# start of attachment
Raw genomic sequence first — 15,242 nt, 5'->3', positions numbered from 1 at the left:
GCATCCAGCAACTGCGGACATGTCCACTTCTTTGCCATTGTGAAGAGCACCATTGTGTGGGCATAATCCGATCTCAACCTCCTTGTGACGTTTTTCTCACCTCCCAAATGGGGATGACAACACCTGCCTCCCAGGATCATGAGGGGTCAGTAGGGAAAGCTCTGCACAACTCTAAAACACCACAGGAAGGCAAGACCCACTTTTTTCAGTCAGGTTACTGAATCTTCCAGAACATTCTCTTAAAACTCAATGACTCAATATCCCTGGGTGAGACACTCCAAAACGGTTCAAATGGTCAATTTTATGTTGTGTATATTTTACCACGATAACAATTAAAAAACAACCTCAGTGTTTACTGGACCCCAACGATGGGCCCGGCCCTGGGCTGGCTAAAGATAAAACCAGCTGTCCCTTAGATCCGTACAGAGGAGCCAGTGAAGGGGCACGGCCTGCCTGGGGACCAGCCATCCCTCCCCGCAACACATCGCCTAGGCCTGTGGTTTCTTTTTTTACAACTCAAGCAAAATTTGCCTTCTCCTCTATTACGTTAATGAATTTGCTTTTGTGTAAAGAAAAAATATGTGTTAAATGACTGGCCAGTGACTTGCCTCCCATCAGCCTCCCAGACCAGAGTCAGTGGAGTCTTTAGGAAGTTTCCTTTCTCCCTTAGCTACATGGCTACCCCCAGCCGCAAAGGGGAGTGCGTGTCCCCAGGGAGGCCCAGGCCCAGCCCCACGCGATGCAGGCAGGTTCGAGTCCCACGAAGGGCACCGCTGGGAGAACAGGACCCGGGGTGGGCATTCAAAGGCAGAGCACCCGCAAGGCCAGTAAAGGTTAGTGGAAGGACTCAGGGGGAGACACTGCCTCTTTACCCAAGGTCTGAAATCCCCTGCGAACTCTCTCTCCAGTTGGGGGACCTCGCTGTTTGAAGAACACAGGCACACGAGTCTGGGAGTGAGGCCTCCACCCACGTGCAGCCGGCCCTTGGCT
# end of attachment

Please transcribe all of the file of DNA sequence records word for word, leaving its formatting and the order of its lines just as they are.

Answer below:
Raw genomic sequence first — 15,242 nt, 5'->3', positions numbered from 1 at the left:
GCATCCAGCAACTGCGGACATGTCCACTTCTTTGCCATTGTGAAGAGCACCATTGTGTGGGCATAATCCGATCTCAACCTCCTTGTGACGTTTTTCTCACCTCCCAAATGGGGATGACAACACCTGCCTCCCAGGATCATGAGGGGTCAGTAGGGAAAGCTCTGCACAACTCTAAAACACCACAGGAAGGCAAGACCCACTTTTTTCAGTCAGGTTACTGAATCTTCCAGAACATTCTCTTAAAACTCAATGACTCAATATCCCTGGGTGAGACACTCCAAAACGGTTCAAATGGTCAATTTTATGTTGTGTATATTTTACCACGATAACAATTAAAAAACAACCTCAGTGTTTACTGGACCCCAACGATGGGCCCGGCCCTGGGCTGGCTAAAGATAAAACCAGCTGTCCCTTAGATCCGTACAGAGGAGCCAGTGAAGGGGCACGGCCTGCCTGGGGACCAGCCATCCCTCCCCGCAACACATCGCCTAGGCCTGTGGTTTCTTTTTTTACAACTCAAGCAAAATTTGCCTTCTCCTCTATTACGTTAATGAATTTGCTTTTGTGTAAAGAAAAAATATGTGTTAAATGACTGGCCAGTGACTTGCCTCCCATCAGCCTCCCAGACCAGAGTCAGTGGAGTCTTTAGGAAGTTTCCTTTCTCCCTTAGCTACATGGCTACCCCCAGCCGCAAAGGGGAGTGCGTGTCCCCAGGGAGGCCCAGGCCCAGCCCCACGCGATGCAGGCAGGTTCGAGTCCCACGAAGGGCACCGCTGGGAGAACAGGACCCGGGGTGGGCATTCAAAGGCAGAGCACCCGCAAGGCCAGTAAAGGTTAGTGGAAGGACTCAGGGGGAGACACTGCCTCTTTACCCAAGGTCTGAAATCCCCTGCGAACTCTCTCTCCAGTTGGGGGACCTCGCTGTTTGAAGAACACAGGCACACGAGTCTGGGAGTGAGGCCTCCACCCACGTGCAGCCGGCCCTTGGCT